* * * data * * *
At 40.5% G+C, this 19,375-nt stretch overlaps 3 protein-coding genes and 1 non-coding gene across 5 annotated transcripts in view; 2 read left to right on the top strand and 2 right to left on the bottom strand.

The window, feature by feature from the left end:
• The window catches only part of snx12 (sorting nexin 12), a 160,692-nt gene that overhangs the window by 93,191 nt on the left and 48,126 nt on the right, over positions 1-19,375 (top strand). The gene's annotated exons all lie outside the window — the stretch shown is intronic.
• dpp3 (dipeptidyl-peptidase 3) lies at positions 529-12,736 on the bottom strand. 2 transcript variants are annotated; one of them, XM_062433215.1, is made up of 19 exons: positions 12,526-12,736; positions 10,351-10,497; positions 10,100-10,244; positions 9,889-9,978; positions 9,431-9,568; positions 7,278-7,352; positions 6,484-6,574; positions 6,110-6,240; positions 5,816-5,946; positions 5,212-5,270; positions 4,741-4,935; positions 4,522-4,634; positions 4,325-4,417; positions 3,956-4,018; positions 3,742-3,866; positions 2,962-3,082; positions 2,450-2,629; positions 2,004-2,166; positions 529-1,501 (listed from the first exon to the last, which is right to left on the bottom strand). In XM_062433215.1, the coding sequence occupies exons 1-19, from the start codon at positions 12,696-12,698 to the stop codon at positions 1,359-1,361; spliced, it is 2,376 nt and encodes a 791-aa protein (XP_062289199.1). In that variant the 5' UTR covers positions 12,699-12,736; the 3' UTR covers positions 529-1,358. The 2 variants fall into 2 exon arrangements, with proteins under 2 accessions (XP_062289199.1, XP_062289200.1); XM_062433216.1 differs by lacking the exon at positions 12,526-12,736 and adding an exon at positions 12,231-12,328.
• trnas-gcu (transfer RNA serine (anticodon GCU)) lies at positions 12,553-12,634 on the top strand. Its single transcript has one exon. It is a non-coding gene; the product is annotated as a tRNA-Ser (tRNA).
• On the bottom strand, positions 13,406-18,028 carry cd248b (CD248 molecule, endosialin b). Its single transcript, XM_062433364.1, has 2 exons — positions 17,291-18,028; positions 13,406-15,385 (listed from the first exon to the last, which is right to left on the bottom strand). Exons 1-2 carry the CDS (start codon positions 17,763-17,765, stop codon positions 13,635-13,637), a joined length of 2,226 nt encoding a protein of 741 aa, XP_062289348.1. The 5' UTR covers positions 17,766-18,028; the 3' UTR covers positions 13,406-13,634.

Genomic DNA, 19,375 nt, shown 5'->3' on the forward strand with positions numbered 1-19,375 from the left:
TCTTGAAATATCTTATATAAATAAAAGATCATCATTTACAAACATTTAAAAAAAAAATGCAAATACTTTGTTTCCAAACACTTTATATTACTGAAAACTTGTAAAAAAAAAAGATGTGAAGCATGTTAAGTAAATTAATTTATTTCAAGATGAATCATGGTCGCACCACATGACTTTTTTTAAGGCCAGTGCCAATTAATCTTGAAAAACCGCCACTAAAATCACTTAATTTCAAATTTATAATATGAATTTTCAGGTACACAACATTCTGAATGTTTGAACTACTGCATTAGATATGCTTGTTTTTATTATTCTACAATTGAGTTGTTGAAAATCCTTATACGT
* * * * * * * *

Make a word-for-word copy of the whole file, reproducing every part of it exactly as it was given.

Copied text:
At 40.5% G+C, this 19,375-nt stretch overlaps 3 protein-coding genes and 1 non-coding gene across 5 annotated transcripts in view; 2 read left to right on the top strand and 2 right to left on the bottom strand.

The window, feature by feature from the left end:
• The window catches only part of snx12 (sorting nexin 12), a 160,692-nt gene that overhangs the window by 93,191 nt on the left and 48,126 nt on the right, over positions 1-19,375 (top strand). The gene's annotated exons all lie outside the window — the stretch shown is intronic.
• dpp3 (dipeptidyl-peptidase 3) lies at positions 529-12,736 on the bottom strand. 2 transcript variants are annotated; one of them, XM_062433215.1, is made up of 19 exons: positions 12,526-12,736; positions 10,351-10,497; positions 10,100-10,244; positions 9,889-9,978; positions 9,431-9,568; positions 7,278-7,352; positions 6,484-6,574; positions 6,110-6,240; positions 5,816-5,946; positions 5,212-5,270; positions 4,741-4,935; positions 4,522-4,634; positions 4,325-4,417; positions 3,956-4,018; positions 3,742-3,866; positions 2,962-3,082; positions 2,450-2,629; positions 2,004-2,166; positions 529-1,501 (listed from the first exon to the last, which is right to left on the bottom strand). In XM_062433215.1, the coding sequence occupies exons 1-19, from the start codon at positions 12,696-12,698 to the stop codon at positions 1,359-1,361; spliced, it is 2,376 nt and encodes a 791-aa protein (XP_062289199.1). In that variant the 5' UTR covers positions 12,699-12,736; the 3' UTR covers positions 529-1,358. The 2 variants fall into 2 exon arrangements, with proteins under 2 accessions (XP_062289199.1, XP_062289200.1); XM_062433216.1 differs by lacking the exon at positions 12,526-12,736 and adding an exon at positions 12,231-12,328.
• trnas-gcu (transfer RNA serine (anticodon GCU)) lies at positions 12,553-12,634 on the top strand. Its single transcript has one exon. It is a non-coding gene; the product is annotated as a tRNA-Ser (tRNA).
• On the bottom strand, positions 13,406-18,028 carry cd248b (CD248 molecule, endosialin b). Its single transcript, XM_062433364.1, has 2 exons — positions 17,291-18,028; positions 13,406-15,385 (listed from the first exon to the last, which is right to left on the bottom strand). Exons 1-2 carry the CDS (start codon positions 17,763-17,765, stop codon positions 13,635-13,637), a joined length of 2,226 nt encoding a protein of 741 aa, XP_062289348.1. The 5' UTR covers positions 17,766-18,028; the 3' UTR covers positions 13,406-13,634.

Genomic DNA, 19,375 nt, shown 5'->3' on the forward strand with positions numbered 1-19,375 from the left:
TCTTGAAATATCTTATATAAATAAAAGATCATCATTTACAAACATTTAAAAAAAAAATGCAAATACTTTGTTTCCAAACACTTTATATTACTGAAAACTTGTAAAAAAAAAAGATGTGAAGCATGTTAAGTAAATTAATTTATTTCAAGATGAATCATGGTCGCACCACATGACTTTTTTTAAGGCCAGTGCCAATTAATCTTGAAAAACCGCCACTAAAATCACTTAATTTCAAATTTATAATATGAATTTTCAGGTACACAACATTCTGAATGTTTGAACTACTGCATTAGATATGCTTGTTTTTATTATTCTACAATTGAGTTGTTGAAAATCCTTATACGT